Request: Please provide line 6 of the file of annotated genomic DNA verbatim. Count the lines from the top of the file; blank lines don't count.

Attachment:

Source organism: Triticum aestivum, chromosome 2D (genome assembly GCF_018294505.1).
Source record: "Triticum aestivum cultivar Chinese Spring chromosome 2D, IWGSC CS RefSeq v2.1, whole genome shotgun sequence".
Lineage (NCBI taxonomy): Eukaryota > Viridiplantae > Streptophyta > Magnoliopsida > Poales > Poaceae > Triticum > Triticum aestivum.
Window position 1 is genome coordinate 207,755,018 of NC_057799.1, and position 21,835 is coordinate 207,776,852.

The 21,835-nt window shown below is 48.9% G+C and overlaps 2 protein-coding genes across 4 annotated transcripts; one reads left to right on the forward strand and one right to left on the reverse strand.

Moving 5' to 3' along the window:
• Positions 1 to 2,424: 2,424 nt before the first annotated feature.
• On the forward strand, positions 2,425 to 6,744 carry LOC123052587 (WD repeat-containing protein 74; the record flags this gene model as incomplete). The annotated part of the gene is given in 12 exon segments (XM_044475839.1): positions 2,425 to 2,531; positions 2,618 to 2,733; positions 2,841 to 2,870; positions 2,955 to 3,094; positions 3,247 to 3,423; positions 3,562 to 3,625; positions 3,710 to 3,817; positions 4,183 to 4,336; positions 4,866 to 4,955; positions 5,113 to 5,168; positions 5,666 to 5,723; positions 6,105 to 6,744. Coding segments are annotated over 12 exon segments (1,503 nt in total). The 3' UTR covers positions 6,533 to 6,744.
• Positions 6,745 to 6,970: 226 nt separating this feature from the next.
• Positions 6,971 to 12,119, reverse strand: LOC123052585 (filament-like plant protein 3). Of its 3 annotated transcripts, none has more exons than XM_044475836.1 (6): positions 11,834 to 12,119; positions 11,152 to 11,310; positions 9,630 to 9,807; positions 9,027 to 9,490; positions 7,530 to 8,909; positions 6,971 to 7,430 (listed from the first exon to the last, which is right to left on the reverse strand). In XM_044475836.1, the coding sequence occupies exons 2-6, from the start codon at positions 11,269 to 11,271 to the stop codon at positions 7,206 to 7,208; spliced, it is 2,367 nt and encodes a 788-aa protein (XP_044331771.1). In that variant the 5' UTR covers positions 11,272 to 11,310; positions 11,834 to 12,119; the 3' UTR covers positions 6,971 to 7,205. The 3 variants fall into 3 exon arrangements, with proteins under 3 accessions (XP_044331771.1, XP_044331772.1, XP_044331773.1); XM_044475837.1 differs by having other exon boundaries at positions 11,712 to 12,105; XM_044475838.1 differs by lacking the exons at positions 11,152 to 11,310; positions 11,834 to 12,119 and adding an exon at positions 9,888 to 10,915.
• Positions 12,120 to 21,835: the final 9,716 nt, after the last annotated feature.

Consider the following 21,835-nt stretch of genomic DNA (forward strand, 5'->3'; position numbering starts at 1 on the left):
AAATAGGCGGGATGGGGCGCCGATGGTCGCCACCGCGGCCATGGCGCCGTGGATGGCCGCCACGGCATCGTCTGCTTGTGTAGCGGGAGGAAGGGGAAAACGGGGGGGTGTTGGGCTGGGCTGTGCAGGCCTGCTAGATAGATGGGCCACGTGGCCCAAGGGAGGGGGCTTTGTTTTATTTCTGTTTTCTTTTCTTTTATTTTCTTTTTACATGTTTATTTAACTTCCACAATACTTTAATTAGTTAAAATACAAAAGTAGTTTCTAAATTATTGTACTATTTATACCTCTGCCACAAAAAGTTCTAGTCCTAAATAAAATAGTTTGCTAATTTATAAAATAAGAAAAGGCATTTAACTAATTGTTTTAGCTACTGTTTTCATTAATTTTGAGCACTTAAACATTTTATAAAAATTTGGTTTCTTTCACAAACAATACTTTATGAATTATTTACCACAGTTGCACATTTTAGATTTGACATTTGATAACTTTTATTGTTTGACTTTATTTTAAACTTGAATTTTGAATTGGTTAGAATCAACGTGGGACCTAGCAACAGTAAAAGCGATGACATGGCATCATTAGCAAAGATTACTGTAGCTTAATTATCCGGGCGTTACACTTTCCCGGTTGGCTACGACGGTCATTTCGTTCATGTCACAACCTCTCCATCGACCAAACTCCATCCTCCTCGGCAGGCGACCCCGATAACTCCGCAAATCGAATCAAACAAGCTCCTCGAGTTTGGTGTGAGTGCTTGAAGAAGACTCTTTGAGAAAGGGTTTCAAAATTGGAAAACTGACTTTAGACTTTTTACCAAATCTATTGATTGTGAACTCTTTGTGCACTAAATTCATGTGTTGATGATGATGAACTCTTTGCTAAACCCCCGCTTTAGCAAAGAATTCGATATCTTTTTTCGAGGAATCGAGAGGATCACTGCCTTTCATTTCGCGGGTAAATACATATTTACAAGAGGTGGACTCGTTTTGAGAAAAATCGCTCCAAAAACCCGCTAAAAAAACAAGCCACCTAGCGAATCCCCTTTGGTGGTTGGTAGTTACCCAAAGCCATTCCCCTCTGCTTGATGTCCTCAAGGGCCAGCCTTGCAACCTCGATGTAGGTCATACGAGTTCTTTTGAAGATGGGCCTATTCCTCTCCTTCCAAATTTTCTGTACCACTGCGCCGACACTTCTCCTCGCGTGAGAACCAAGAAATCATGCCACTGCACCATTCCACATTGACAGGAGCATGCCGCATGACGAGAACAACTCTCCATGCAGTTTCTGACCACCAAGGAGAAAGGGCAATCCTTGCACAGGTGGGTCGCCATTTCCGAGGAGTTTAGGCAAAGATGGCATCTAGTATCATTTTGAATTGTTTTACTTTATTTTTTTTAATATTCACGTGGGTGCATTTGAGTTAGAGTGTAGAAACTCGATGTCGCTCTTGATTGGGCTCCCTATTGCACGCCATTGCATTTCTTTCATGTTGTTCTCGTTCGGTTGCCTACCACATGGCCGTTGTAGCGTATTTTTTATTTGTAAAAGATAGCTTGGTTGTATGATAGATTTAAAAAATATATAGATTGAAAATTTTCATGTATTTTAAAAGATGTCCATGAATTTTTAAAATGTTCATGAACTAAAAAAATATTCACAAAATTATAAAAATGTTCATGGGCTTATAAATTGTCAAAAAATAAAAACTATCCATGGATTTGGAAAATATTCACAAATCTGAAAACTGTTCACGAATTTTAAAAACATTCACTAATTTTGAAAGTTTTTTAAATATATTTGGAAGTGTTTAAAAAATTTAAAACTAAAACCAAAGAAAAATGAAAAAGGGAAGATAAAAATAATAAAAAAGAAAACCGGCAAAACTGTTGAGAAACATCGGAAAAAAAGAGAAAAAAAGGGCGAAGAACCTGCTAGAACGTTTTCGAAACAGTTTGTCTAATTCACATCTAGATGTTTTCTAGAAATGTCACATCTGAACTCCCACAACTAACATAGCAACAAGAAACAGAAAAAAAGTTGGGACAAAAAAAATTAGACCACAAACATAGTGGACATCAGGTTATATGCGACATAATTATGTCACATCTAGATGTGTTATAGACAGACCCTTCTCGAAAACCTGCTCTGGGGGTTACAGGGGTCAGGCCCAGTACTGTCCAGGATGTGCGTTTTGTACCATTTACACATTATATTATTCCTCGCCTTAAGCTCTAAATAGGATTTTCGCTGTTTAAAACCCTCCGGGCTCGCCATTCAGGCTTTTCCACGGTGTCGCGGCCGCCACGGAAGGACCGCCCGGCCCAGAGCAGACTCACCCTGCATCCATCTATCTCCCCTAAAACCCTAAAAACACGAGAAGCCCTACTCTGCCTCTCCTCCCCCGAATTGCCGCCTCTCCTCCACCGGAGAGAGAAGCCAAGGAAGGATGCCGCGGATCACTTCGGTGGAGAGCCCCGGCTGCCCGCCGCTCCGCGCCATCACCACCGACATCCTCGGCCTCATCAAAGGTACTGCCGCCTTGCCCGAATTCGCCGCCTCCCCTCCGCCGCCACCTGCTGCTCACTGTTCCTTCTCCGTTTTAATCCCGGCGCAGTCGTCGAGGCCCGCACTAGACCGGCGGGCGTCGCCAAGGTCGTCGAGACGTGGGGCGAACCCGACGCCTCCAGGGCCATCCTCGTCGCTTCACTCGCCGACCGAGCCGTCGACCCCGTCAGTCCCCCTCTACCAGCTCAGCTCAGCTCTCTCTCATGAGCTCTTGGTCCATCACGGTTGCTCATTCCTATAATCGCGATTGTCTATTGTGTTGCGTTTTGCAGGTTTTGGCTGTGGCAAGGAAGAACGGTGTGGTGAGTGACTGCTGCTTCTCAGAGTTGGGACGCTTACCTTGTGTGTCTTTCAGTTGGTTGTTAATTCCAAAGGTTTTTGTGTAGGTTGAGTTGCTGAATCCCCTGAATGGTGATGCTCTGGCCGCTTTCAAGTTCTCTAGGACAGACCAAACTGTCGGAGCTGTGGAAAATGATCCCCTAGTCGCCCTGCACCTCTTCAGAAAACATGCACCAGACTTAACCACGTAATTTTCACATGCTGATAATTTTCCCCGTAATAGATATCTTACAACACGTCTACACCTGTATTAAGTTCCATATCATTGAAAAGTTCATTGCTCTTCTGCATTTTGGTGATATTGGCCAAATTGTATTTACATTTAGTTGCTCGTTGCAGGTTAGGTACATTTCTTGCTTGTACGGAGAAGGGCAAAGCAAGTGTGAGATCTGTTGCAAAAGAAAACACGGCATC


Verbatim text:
Moving 5' to 3' along the window: